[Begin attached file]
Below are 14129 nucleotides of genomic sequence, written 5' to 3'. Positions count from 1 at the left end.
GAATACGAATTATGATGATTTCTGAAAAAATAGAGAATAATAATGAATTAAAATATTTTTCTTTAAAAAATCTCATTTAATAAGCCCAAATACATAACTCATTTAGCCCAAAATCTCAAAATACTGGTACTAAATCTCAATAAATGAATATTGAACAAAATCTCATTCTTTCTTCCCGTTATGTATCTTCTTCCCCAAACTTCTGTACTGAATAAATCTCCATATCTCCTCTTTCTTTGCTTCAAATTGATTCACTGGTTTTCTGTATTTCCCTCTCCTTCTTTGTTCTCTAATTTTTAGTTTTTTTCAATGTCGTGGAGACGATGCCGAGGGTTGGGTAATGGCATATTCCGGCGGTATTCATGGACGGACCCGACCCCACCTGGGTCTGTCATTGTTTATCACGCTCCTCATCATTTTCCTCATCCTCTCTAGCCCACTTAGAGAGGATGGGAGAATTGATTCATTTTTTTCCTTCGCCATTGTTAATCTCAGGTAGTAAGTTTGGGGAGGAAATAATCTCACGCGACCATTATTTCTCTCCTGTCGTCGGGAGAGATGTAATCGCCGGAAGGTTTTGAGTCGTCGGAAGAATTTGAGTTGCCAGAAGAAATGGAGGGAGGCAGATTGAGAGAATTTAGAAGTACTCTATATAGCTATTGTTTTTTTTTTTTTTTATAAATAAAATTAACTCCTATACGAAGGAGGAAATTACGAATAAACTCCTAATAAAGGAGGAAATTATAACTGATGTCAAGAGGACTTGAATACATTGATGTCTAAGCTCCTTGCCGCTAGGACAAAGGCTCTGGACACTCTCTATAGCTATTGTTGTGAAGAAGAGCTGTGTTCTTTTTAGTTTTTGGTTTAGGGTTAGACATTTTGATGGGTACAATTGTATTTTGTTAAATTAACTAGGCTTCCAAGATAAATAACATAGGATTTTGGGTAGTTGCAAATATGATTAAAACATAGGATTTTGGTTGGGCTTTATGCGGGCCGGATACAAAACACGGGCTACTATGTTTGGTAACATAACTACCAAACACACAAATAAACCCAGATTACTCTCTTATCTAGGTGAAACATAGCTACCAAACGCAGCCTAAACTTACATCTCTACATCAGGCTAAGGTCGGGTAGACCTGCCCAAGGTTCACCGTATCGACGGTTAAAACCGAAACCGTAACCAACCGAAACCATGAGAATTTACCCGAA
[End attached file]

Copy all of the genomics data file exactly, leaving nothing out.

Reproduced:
Below are 14129 nucleotides of genomic sequence, written 5' to 3'. Positions count from 1 at the left end.
GAATACGAATTATGATGATTTCTGAAAAAATAGAGAATAATAATGAATTAAAATATTTTTCTTTAAAAAATCTCATTTAATAAGCCCAAATACATAACTCATTTAGCCCAAAATCTCAAAATACTGGTACTAAATCTCAATAAATGAATATTGAACAAAATCTCATTCTTTCTTCCCGTTATGTATCTTCTTCCCCAAACTTCTGTACTGAATAAATCTCCATATCTCCTCTTTCTTTGCTTCAAATTGATTCACTGGTTTTCTGTATTTCCCTCTCCTTCTTTGTTCTCTAATTTTTAGTTTTTTTCAATGTCGTGGAGACGATGCCGAGGGTTGGGTAATGGCATATTCCGGCGGTATTCATGGACGGACCCGACCCCACCTGGGTCTGTCATTGTTTATCACGCTCCTCATCATTTTCCTCATCCTCTCTAGCCCACTTAGAGAGGATGGGAGAATTGATTCATTTTTTTCCTTCGCCATTGTTAATCTCAGGTAGTAAGTTTGGGGAGGAAATAATCTCACGCGACCATTATTTCTCTCCTGTCGTCGGGAGAGATGTAATCGCCGGAAGGTTTTGAGTCGTCGGAAGAATTTGAGTTGCCAGAAGAAATGGAGGGAGGCAGATTGAGAGAATTTAGAAGTACTCTATATAGCTATTGTTTTTTTTTTTTTTTATAAATAAAATTAACTCCTATACGAAGGAGGAAATTACGAATAAACTCCTAATAAAGGAGGAAATTATAACTGATGTCAAGAGGACTTGAATACATTGATGTCTAAGCTCCTTGCCGCTAGGACAAAGGCTCTGGACACTCTCTATAGCTATTGTTGTGAAGAAGAGCTGTGTTCTTTTTAGTTTTTGGTTTAGGGTTAGACATTTTGATGGGTACAATTGTATTTTGTTAAATTAACTAGGCTTCCAAGATAAATAACATAGGATTTTGGGTAGTTGCAAATATGATTAAAACATAGGATTTTGGTTGGGCTTTATGCGGGCCGGATACAAAACACGGGCTACTATGTTTGGTAACATAACTACCAAACACACAAATAAACCCAGATTACTCTCTTATCTAGGTGAAACATAGCTACCAAACGCAGCCTAAACTTACATCTCTACATCAGGCTAAGGTCGGGTAGACCTGCCCAAGGTTCACCGTATCGACGGTTAAAACCGAAACCGTAACCAACCGAAACCATGAGAATTTACCCGAA